April 20, 2011

Largest Ever Spider Fossil Found In Mongolia

A fossilized spider, uncovered in inner Mongolia, is thought to be the largest ever spider fossil discovered. It has been so perfectly preserved from 165 million years ago that scientists have identified it down to the exact species and that is was an adult female, BBC News reports.

This specimen was uncovered from at a site called Daohugou in Inner Mongolia, also home to areas filled with fossilized salamanders, small primitive mammals, insects and water crustaceans.

This fossilized Golden Orb Weaver has been named Nephila jurassica and is roughly the size of the spider's modern-day descendants, with a body one-inch long and more than half an inch wide, and legs that stretch to 2.5-in, Mail Online is reporting. It spun webs in the jurassic era forests of northern China when the region was nearly tropical.

Paleontologist Professor Paul Selden, of Kansas University, explains that Golden Orb Weavers are common but spectacular inhabitants of tropical and subtropical regions with females weaving distinctive 5-ft wide webs of yellow silk that appear golden in the sunlight.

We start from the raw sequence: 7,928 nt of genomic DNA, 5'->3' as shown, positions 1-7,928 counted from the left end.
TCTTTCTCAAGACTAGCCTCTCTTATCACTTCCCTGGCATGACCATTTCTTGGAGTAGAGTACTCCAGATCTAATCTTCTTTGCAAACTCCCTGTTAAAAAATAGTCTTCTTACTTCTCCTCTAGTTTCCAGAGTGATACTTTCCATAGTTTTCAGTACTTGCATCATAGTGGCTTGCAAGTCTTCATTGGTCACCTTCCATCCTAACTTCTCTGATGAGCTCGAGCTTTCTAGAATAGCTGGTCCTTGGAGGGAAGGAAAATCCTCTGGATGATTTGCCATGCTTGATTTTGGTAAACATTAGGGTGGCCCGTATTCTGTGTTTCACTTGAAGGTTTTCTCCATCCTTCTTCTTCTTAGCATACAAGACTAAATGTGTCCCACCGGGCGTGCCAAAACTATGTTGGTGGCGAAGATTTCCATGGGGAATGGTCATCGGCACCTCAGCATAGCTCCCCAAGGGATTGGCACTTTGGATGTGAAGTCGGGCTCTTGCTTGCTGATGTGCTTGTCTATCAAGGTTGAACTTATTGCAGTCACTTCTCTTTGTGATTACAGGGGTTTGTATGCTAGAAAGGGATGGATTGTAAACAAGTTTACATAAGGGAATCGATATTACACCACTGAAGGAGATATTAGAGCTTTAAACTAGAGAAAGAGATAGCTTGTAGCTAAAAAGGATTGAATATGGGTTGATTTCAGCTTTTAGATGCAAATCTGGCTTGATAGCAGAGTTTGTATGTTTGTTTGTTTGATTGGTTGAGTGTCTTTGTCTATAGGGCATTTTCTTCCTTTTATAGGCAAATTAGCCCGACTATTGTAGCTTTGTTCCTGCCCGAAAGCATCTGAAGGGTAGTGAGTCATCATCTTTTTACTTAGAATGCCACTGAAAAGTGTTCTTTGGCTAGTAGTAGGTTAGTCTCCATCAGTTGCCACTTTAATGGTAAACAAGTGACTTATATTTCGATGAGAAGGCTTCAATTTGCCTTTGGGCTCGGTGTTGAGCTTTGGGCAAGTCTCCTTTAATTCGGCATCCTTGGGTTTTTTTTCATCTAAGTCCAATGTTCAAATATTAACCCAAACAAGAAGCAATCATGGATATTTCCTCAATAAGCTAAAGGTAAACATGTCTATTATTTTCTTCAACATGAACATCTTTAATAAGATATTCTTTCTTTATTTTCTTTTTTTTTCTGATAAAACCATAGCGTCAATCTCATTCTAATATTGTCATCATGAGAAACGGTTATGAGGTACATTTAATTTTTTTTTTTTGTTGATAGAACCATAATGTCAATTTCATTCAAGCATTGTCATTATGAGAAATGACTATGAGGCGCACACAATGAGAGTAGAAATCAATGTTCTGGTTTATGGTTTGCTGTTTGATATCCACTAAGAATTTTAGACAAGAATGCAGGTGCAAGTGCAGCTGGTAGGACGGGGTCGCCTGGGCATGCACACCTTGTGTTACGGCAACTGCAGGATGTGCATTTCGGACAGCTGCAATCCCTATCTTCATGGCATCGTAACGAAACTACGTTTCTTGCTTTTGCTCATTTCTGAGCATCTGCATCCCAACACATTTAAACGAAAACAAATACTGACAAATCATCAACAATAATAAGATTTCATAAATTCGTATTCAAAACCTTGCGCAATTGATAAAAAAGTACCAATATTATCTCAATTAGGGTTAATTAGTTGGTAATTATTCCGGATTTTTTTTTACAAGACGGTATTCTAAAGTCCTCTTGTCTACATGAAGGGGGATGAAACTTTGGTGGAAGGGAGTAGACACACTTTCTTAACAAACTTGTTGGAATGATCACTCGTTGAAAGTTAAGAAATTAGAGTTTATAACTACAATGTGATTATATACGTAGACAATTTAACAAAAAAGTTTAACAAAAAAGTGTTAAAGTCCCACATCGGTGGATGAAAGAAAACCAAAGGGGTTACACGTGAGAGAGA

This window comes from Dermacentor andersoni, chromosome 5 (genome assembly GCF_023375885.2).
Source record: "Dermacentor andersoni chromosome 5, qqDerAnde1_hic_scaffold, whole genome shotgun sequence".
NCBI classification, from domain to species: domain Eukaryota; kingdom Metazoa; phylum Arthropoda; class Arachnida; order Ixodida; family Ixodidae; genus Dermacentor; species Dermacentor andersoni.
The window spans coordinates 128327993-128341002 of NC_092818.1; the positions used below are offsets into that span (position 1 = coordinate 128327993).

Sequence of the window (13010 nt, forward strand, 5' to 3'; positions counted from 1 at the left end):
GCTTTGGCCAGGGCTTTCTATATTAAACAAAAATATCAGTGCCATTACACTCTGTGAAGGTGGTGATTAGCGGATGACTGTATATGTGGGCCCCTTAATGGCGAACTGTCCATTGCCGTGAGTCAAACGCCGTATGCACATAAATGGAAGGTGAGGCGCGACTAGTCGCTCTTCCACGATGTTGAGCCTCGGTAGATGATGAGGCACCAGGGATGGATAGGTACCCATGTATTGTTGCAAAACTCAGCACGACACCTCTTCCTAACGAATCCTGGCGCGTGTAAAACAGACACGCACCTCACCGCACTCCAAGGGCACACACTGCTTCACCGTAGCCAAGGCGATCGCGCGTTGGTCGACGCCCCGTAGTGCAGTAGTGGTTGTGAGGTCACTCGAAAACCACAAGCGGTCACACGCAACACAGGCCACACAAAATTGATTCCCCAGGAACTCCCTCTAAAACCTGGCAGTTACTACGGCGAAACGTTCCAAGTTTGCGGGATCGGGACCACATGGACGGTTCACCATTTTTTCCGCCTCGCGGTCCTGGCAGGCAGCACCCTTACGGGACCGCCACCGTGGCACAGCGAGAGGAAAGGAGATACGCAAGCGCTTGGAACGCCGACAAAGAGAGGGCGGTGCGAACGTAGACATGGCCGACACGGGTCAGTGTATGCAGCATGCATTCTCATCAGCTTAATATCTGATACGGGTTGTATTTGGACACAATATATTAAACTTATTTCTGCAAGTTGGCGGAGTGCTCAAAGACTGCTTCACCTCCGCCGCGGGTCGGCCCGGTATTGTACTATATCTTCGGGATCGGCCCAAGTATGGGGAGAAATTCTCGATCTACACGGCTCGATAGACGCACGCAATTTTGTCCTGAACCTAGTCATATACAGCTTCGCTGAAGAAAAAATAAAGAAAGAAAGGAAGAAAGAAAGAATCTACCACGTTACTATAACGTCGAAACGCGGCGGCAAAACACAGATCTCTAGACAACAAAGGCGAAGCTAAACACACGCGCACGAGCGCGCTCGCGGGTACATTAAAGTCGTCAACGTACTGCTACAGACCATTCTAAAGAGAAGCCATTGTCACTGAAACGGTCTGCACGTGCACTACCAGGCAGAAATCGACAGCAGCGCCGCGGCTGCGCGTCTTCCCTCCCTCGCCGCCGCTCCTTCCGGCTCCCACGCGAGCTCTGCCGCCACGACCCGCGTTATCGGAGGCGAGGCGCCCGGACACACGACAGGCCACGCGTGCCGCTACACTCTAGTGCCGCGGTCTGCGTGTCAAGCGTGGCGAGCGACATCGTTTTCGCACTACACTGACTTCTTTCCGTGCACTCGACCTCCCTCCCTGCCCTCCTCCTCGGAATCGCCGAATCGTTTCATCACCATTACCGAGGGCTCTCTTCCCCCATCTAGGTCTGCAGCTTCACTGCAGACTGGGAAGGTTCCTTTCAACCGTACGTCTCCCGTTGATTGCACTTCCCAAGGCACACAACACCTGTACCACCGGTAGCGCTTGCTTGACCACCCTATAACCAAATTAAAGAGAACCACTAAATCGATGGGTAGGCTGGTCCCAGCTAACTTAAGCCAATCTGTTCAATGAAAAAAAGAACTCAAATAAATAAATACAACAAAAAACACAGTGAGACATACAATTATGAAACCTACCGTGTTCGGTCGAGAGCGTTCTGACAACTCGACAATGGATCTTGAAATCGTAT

Microscopic examination of the female revealed clear details including the brushes of long bristles on the ends of her legs that are characteristic of the Golden Orb Weaver.

This particular spider met its demise encased in volcanic ash at the bottom of what would have been a lake. The preservation of detail found in the fossil exquisite. Spider fossils from this period are rare, because the arachnids' soft bodies are easily destroyed.

Professor Selden explained, "You see not just the hairs on the legs but little things like the trichobothria which are very, very fine. They're used to detect air vibrations. There's a very distinct group of them and they're a very distinct size which is typical of this genus, Nephila."

The researchers report their find in the journal Biology Letters.


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